Grey Seals: The Basics

Male, female and pup (photo A. Bishop)

Scientific Name: Halichoerus grypus   

(This roughly translates to ‘hook-nosed sea pig’)

Grey seals are members of the ‘true seal’ (or Phocid) family. Unlike Otariids (sea lions), true seals have no external ear flaps and have shorter/stubbier fore-flippers. Also, true seals cannot rotate their pelvis to ‘walk’ on land and instead move on land in an undulating fashion.



Male Grey Seal (Photo A. Bishop)

 Description: Males are the larger of the two sexes. They are distinct in that they typically have large, ‘Roman’ noses. Males are also typically a darker color of grey/brown with a spattering of light spots and can have numerous scars from past fights.

 Size:                2-3m

        Weight:         300-400kg



Female Grey Seal (Photo A. Bishop)

Description: The daintier of the two sexes, female grey seals have a less pronounced arched nose. They often have lighter grey pelage (fur) color with spattering of dark grey splotches.

Size:                2-2.5m

Weight:         200-250kg



A newborn pup, still with a white coat. (Photo A. Bishop)

When grey seal pups are first born they still have a fluffy-white coat called a ‘lanugo’ which keeps them warm until they can develop an insulating layer of blubber from their mother’s   milk. They will keep this distinct white coat for two weeks or so, at which time they begin to molt. After approximately 16 days, at the weaning stage, pups will have entirely lost their white coat and will have a unique grey/dark grey pelage and patterning that will remain the same through adulthood!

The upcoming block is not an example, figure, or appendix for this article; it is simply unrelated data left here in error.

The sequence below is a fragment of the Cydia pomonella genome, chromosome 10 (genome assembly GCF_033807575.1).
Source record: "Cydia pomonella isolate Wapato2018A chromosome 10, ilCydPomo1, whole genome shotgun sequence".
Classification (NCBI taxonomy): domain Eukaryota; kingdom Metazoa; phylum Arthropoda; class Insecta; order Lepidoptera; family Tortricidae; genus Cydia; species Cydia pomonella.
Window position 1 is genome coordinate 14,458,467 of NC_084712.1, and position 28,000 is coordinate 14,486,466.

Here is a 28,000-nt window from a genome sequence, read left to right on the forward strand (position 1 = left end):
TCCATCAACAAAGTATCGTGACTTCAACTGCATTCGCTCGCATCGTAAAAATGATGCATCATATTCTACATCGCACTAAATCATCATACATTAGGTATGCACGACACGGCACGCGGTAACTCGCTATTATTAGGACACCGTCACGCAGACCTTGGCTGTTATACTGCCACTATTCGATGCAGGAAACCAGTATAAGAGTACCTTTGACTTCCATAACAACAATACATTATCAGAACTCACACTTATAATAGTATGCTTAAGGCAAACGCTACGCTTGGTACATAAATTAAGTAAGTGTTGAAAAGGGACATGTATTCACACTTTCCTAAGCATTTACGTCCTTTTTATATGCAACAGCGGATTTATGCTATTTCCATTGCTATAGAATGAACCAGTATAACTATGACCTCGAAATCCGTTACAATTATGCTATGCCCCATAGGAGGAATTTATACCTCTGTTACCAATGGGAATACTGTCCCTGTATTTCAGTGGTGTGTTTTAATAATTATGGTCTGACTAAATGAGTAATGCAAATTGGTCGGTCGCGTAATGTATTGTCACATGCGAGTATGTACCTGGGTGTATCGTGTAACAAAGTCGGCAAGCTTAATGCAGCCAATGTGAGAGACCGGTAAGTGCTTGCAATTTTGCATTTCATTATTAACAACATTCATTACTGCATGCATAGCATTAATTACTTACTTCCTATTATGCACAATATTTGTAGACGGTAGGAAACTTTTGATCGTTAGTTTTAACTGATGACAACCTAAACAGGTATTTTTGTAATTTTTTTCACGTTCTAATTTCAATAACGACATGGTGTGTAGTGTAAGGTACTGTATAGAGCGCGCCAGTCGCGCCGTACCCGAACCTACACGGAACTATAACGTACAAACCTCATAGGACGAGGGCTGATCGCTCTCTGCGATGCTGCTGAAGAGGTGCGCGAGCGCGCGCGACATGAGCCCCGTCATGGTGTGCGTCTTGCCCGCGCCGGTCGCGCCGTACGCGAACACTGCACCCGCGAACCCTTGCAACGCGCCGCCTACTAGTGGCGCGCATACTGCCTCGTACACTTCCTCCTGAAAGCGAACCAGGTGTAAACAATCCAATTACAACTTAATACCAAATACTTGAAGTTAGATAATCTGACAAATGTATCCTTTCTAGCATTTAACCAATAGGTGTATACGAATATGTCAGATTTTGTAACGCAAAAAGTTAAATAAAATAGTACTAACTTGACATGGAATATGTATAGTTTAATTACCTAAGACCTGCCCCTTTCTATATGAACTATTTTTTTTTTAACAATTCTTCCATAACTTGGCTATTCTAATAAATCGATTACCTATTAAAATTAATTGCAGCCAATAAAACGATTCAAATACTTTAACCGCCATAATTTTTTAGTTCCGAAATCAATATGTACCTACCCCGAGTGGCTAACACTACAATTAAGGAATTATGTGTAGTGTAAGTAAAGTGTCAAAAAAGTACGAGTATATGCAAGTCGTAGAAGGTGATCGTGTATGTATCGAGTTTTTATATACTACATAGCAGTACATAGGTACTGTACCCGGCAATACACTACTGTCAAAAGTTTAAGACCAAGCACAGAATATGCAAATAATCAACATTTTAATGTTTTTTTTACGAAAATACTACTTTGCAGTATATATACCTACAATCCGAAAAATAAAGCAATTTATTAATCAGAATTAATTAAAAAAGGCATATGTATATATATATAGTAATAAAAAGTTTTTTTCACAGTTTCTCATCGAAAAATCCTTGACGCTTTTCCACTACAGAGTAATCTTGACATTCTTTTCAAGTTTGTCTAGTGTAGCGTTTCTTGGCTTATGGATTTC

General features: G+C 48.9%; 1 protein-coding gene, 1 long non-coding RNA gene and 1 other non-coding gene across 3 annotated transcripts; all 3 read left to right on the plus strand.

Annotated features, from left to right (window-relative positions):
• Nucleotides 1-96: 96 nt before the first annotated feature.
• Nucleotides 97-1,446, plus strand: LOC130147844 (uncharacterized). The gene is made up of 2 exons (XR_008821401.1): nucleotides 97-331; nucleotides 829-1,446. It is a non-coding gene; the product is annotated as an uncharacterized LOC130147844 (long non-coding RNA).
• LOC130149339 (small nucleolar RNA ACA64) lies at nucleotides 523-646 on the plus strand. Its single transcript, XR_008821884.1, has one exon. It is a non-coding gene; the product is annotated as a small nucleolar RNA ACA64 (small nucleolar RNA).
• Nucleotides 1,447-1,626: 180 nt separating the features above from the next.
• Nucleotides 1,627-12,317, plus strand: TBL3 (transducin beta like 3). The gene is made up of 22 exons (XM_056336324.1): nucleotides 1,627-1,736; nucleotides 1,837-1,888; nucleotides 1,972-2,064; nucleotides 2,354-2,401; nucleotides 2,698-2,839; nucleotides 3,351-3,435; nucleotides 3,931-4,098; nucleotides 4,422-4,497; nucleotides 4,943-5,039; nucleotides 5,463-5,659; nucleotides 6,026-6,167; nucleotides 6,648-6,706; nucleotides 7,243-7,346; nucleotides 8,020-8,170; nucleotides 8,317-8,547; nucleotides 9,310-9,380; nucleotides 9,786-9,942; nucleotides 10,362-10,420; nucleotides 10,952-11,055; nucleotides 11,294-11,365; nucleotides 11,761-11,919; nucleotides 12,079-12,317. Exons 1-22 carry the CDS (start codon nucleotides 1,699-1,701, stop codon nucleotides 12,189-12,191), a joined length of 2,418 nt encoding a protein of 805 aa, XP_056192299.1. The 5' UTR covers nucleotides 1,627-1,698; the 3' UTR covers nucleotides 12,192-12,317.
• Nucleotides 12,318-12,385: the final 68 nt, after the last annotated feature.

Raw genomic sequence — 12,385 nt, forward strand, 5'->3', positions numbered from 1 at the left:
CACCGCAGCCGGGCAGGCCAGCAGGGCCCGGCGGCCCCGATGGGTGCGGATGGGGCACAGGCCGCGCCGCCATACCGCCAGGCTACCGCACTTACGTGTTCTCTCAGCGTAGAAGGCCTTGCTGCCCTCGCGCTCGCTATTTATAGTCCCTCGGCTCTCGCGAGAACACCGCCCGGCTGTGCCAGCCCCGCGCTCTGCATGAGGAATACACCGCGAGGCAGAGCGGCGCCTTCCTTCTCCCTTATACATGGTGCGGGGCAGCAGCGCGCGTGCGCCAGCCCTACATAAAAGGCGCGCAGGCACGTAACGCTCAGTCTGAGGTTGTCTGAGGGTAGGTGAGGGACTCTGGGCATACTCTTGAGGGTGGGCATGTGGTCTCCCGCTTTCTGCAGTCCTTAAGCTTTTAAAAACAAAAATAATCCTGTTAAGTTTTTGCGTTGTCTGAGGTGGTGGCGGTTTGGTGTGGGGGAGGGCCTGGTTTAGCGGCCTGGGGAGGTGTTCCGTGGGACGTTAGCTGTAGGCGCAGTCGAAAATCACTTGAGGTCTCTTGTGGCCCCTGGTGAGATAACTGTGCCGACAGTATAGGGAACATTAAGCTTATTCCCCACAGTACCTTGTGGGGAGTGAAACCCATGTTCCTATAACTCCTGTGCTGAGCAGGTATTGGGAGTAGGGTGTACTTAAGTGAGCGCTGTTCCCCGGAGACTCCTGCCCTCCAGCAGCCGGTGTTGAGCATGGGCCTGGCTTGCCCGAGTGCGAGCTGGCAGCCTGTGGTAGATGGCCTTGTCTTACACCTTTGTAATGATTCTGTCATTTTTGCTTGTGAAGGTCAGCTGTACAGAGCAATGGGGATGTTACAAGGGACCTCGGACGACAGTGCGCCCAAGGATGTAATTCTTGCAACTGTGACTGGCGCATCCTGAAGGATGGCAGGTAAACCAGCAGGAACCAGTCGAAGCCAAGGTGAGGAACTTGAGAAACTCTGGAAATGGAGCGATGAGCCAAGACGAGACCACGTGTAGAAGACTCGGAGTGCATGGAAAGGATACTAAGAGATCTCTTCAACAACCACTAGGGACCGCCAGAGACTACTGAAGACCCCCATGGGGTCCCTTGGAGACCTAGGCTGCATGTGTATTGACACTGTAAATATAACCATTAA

Weight: 16kg (birth weight) to +60kg (weaning weight 16 days later!!)



Grey seals are found only in the North Atlantic and the Baltic Sea. In the west Atlantic, grey seals are found as far south as Massachusetts and range northward along the Canadian coast. In the eastern Atlantic and Baltic region, the vast majority of grey seals are found along the UK coastline, Iceland, Norway and Denmark.


Wild female grey seals can live upwards of 30 years while males have a slightly shorter lifespan around 25 years.


Grey seals are ‘opportunistic feeders’: meaning that they have a wide variety in their diets. They can eat fish, squid/octopus, or crustaceans.  Grey seals are amazing divers, and can dive to depths greater than 400 m in search of food. Even more impressive, grey seals can  hold their breath for over an hour!

References and for more information:


One response to “Grey Seals: The Basics

  1. Pingback: Seals Don’t Like Salt Water! | Studying Seals·

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